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Volleyball captain focuses on leadership to leave her mark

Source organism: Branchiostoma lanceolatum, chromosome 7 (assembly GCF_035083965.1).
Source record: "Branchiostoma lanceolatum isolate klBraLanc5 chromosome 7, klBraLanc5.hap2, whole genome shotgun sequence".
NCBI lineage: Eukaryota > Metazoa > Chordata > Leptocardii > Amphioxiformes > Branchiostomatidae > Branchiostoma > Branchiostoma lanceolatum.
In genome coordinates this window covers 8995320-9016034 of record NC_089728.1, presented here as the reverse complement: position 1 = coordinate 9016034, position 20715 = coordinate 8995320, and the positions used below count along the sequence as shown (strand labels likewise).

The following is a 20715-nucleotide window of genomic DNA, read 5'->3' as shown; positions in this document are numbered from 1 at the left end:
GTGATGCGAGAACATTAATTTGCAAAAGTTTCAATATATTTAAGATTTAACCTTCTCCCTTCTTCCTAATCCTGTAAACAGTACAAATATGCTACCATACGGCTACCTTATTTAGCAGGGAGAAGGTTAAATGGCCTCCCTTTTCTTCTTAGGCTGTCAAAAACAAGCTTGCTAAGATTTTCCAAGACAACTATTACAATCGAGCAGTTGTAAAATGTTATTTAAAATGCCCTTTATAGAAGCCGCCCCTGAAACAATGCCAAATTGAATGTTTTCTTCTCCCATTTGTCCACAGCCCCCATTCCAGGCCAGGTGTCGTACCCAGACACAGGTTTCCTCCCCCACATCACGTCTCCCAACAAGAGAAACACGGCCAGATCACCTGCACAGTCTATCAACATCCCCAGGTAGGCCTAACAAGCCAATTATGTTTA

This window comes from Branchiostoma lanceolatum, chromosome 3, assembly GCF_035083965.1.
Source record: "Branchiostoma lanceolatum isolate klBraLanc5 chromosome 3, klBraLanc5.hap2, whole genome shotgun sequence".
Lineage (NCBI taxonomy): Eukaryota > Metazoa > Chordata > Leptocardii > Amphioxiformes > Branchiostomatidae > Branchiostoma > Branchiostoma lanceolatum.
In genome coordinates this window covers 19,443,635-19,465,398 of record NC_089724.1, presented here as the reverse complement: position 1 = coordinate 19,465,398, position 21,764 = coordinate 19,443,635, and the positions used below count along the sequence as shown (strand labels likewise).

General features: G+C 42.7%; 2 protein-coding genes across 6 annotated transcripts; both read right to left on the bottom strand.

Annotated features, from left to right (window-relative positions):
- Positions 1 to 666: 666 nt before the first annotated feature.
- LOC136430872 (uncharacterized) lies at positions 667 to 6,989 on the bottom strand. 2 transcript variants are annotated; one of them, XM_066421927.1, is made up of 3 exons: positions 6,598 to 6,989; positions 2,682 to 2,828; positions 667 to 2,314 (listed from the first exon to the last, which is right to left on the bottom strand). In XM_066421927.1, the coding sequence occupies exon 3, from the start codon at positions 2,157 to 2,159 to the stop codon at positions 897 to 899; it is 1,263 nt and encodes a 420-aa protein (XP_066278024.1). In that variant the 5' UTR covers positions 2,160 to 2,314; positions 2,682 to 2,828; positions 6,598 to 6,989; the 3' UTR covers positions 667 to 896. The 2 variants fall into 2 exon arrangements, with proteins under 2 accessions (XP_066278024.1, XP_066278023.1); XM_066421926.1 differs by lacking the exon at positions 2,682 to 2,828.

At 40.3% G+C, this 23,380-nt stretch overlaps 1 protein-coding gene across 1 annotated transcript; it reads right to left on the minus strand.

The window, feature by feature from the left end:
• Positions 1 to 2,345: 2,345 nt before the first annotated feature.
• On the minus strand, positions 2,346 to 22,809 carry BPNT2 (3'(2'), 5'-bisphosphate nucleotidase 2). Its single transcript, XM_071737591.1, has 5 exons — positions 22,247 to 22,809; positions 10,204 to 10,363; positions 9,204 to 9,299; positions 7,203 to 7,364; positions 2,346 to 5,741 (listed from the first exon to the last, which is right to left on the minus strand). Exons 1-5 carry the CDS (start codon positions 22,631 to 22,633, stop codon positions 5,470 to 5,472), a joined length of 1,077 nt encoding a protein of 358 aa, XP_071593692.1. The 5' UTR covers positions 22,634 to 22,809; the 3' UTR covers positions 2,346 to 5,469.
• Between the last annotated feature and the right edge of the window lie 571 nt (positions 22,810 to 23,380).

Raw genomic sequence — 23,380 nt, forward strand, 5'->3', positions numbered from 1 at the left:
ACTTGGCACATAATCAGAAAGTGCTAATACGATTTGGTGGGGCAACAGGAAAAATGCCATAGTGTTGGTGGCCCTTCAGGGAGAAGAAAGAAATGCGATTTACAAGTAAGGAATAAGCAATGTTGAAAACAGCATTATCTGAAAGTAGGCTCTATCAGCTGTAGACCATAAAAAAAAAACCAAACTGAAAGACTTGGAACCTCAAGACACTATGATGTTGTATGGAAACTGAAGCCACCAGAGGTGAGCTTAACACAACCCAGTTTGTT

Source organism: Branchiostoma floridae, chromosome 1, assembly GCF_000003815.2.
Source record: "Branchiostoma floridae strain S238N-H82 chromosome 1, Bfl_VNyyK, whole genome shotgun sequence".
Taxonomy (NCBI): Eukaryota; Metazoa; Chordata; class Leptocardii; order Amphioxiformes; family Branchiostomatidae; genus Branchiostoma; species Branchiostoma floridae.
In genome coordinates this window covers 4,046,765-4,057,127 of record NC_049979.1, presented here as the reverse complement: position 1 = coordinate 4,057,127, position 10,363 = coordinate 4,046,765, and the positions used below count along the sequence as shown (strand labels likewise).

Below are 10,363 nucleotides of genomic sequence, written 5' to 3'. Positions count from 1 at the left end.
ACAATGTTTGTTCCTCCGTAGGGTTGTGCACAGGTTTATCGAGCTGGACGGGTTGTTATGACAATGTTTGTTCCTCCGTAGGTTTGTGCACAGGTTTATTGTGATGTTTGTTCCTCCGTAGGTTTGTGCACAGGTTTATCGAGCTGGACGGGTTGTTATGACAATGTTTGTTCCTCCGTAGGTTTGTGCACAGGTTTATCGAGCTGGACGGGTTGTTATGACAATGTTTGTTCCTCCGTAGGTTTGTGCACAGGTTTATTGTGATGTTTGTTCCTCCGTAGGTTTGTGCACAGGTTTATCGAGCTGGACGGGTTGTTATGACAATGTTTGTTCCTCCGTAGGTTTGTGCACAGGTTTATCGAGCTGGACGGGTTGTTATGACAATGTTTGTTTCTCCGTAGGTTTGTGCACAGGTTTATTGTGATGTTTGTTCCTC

first_imgKatie Chin | Daily TrojanThis past week, Whittingham moved into the fourth position in all-time career digs at USC and is expected to move into third before she graduates.“She is a walk-on and she is setting records,” head coach Mick Haley said. “That is pretty darn special.”Whittingham is an inspiration to all walk-on athletes of what they can accomplish through hard work and perseverance. On top of that, she is also a leading force on the court for her teammates as her experience, her attitude and her presence on the court are something they have come to rely on.“She is such a calming force and is never freaking out,” freshman outside hitter Khalia Lanier said. “You just have to look to the veterans on the court and she keeps me in check.”Being chosen as captain is not something that Whittingham takes lightly either. Part of her impact on the court is through the younger players that have the chance to learn from her. However, she also feels as if she is constantly learning from them too, while helping to continue to build the legacy of USC’s program.“I really pride myself in being a calming force out there,” Whittingham said. “Any way that I can help others and that they can help me in return is something that is really important.”This season, Haley and the team had a taste of what it will be like without her, as she suffered an injury to her right knee that kept her off the court for a week. While a week is a small period of time in the grand scheme of injuries, not having the staple of their defense was felt by everyone.“There is no question it is a big difference not having Taylor out there,” Haley said. “If Taylor could have been playing with us against UCLA and Washington, we feel like we would have had a much better match in each of those situations and possibly could have won.“We want to have her in there even if it is one-legged,” Haley said, laughing.Her time out of the games was not much easier on Whittingham, as she always wants to be on the court making a difference. She had a lot of praise for the strength coaches helping her to get back so quickly — with a lot of rehab and icing — but also lauded her teammates for adjusting to her abrupt absence.“It was hard being on the sidelines, just wanting to contribute and help my team,” Whittingham said. “It was definitely a quick change and something they didn’t expect, but I think they did a great job when I wasn’t out there.”Her drive to make a difference is one of the many reasons she has been named a candidate for the 2016 Senior CLASS Award —  an award for NCAA Division I senior athletes who excel both on and off the court in the community, the classroom, their character and competition. Whittingham is the fourth candidate from USC to be nominated and the last since All-American libero Natalie Hagglund in 2013.Whittingham’s list of accomplishments in her time at USC is impressive given the countless hours she puts into the gym and school at the same time. She has a 3.00 cumulative GPA in both her major, communication, and minor, consumer behavior, has led the Pac-12 in digs in both the 2014 and 2015 season and is a three-time Pac-12 Defensive Player of the Week winner.Off the court, she has participated in service projects at the Los Angeles Children’s Hospital and served as a counselor for USC’s annual inner-city outreach program. She was also a counselor for the Girl Scouts program in 2014-2015  and even found time to go to China with the Pac-12 All-Star Team in the summer of 2016 to put on free volleyball clinics.With all she has done for both the women’s volleyball team and the school itself, Whittingham has certainly established a legacy at USC. Whittingham’s influence and leadership are things that will stay with this team even after she is gone.last_img read more